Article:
Duke Johnson, a player one of the Browns’ own coaches said is a threat every time he touches the ball, had five carries and caught three passes.

The two tight ends, Njoku and DeValve?  Both caught two passes.

Meanwhile, Jackson has his quarterbacks heaving 20-25 yard patterns on a week to week basis.

Thank goodness for Myles Garrett, who had another sack today, his third in two games, and had five tackles total.

We liked Deshaun Watson coming out of Clemson, but he didn’t do anything today that knocked our socks off.  He is just in a better system and has some playmakers surrounding him.

Texans’ coach Bill O’Brien didn’t ask his rookie to make a lot of throws outside the numbers, the way Jackson does with his passers.  Watson makes a lot of short tosses in the middle of the field.

Which is what we would like to see the Browns do with Kizer.

The one positive we can think of is Zane Gonzalez made a field goal today, a 41-yarder.  He needed that.

Another telling sign on the Browns coaching was 11 penalties.  Granted Cleveland has the youngest roster in the NFL, but the yellow flags are a constant issue.  Doesn’t that reflect on the staff?

We all know the definition of insanity.  Yet, Jackson doesn’t seem to want to do anything differently on offense.  He continues to chuck long throws to a mediocre wide receiver crew.

Name another team in watching other games that throws deep ball this often.

Bringing up the insanity thing again…maybe the fans fall in the same category.

JD

 

Why Is Hue Held Blameless?

We understand how it goes when covering a team.  Reporters talk to the coaches everyday, and unless the coach is a total jerk, we are sure they develop a good relationship.

And when you cover the Cleveland Browns, and the front office representative, Sashi Brown is kind of condescending to the media, it is probably natural to support the coach when at all possible.

However, in watching the games, it is hard to see if objectivity is used, why the front office should be under attack.

One veteran media member said yesterday that the Kenny Britt signing is proof that Brown is over his head as Executive Vice President of the team.  What?

Wouldn’t the signing of CB Jason McCourty alone counteract the Britt acquisition?

And that’s not even bringing up getting Jamie Collins, Briean Boddy-Calhoun, and  Jamar Taylor in trades or guys brought in off the waiver wire.

While the “you have to have a football man in charge” people don’t want to admit it, the two drafts the Brown regime has overseen has more promising players chosen than most drafts in recent memory.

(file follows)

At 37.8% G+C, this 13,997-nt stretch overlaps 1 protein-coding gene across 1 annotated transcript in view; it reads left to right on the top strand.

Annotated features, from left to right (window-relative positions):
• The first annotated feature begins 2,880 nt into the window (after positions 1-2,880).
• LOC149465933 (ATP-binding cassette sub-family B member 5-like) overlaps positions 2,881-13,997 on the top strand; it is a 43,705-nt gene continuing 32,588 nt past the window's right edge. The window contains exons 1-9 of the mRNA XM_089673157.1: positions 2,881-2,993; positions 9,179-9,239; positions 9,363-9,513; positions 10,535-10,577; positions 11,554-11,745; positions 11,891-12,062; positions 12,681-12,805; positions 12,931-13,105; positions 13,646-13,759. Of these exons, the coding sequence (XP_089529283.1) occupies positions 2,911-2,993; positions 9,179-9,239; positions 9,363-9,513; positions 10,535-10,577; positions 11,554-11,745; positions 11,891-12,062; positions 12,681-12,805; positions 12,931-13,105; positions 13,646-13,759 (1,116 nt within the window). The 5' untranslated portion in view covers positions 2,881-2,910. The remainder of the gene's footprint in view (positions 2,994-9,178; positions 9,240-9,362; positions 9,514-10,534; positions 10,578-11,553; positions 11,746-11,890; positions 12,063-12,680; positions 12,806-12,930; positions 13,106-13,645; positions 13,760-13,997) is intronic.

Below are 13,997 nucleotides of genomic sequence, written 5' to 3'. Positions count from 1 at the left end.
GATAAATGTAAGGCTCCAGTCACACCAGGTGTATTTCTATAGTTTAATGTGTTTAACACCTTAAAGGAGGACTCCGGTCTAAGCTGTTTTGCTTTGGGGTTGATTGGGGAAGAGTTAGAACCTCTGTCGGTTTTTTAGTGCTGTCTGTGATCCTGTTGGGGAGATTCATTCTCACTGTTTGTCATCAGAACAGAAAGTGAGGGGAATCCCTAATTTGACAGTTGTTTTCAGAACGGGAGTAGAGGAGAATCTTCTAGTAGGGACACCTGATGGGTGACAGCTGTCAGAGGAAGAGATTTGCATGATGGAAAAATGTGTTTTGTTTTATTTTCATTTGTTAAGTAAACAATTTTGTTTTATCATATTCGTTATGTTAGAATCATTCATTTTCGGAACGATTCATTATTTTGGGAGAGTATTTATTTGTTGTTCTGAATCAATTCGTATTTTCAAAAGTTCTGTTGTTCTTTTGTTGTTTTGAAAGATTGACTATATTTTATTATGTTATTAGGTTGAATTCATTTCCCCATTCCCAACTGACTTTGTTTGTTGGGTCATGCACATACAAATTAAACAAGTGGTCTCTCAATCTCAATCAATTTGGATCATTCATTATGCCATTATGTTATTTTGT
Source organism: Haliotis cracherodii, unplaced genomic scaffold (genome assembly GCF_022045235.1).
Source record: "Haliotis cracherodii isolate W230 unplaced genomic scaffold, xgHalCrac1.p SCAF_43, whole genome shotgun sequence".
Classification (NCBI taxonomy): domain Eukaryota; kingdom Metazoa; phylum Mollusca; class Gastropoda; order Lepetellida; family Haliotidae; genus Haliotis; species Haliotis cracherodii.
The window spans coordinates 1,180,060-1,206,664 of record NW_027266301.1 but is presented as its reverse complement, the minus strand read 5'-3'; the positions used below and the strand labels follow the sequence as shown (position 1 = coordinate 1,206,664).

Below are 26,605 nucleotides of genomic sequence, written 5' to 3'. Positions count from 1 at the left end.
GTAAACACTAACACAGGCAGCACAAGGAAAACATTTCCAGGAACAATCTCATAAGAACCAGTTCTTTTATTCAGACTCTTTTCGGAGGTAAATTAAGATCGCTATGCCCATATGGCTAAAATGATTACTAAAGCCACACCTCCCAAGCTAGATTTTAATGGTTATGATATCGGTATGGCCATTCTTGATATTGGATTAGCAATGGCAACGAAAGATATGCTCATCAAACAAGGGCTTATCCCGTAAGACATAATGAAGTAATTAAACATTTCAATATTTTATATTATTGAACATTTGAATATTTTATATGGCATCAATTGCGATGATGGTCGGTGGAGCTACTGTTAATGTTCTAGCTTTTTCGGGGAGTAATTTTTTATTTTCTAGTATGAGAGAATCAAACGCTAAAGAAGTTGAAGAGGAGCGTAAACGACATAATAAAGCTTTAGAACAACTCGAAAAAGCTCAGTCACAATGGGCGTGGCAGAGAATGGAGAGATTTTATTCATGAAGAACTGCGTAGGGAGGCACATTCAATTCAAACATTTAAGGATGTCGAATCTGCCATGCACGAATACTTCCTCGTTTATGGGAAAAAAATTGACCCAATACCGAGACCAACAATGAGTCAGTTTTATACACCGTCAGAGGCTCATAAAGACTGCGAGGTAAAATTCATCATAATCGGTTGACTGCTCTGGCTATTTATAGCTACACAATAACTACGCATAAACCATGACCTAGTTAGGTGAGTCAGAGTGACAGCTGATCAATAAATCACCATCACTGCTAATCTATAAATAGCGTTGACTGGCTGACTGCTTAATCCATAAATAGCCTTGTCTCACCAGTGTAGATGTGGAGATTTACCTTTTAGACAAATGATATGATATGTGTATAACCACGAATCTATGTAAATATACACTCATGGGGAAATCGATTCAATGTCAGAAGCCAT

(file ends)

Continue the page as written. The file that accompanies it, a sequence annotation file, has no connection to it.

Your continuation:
Another reporter wrote after Sunday’s loss to the Jets that Jackson couldn’t be blamed because Zane Gonzalez missed two field goals and DeShone Kizer turned it over twice in the red zone.  Huh?

He’s in charge, right?  He gets credit when players play well.

He’s developed the game plan that put in an audible for an option pitch near the goal line that resulted in a fumble.  The second turnover was simply an awful throw by Kizer.

Jackson is also the coach who didn’t put in a system to protect a 21-year-old rookie quarterback.  Look at the two quarterbacks most media members bring up as guys the front office blew it by passing on.

Carson Wentz is having a fine season for the 4-1 Eagles.  But his offense is also 4th in the NFL in rushing.  Deshaun Watson, passed over this season, is playing well too, but the Texans are 3rd in running the football.

The Browns rank 23rd in rushing and this past week gave their quarterback more carries than Duke Johnson had touches.

The failure to commit to the running game is on the coach, it’s not Sashi Brown’s fault.

In fact, Brown spent a ton of money on two offensive linemen, both of whom start for the 2017 Browns.

We also read someone bemoaning the players the front office let go, bringing up Alex Mack and Mitchell Schwartz.  Mack started in the Super Bowl, and Schwartz starts for the NFL’s best team in Kansas City.

Those are fair criticisms.

Then, Terrelle Pryor was brought up.  The same Pryor who has 13 catches for 186 yards on the season to date.  Heck. Ricardo Louis has 15 receptions for 204 yards.

Also mentioned?  Gary Barnidge, who isn’t on an NFL roster.

And of course, Joe Haden is always brought up.  Haden is still a decent cornerback in the NFL, but he no longer can match up with top receivers.  Stop comparing him to the memories of him four years ago before the injuries took their toll.

Yesterday, a member of the Browns’ broadcast crew admitted Cleveland has more talent than the Jets, the team that defeated them last Sunday.  They are now 3-2 on the season.

So, why can’t the Browns win some games?  We aren’t advocating firing the head coach because the organization can’t keep doing that.

However, it is time to start holding the coaching staff accountable.  Don’t protect him because he’s a good guy, and point the finger at someone who you don’t know.

JD

 

 

Decisions In Red Zone Cost Browns.

We are sure most of the focus of today’s 17-14 loss by the Cleveland Browns to the New York Jets will be on Hue Jackson’s decision to remove DeShone Kizer at halftime.

However, that shouldn’t mask the terrible coaching decisions made during the game.  Although the smile on fans’  faces after watching Myles Garrett, who recorded two sacks in his debut, shouldn’t be discounted.

Quite frankly, the Browns dominated this football game, particularly in the first half, which ended with Cleveland trailing 3-0.

In total, the Browns gained 419 yards offensively, compared to 212 by the Jets.  And they still lost.

With this one-sided statistical edge, Jackson should have to answer for a case of trying to be too cute offensively when his team got into the red zone.

The first time the brown and orange got inside the Jets’ 20, Cleveland ran an option pitch on third down, the first time the play has been used all year.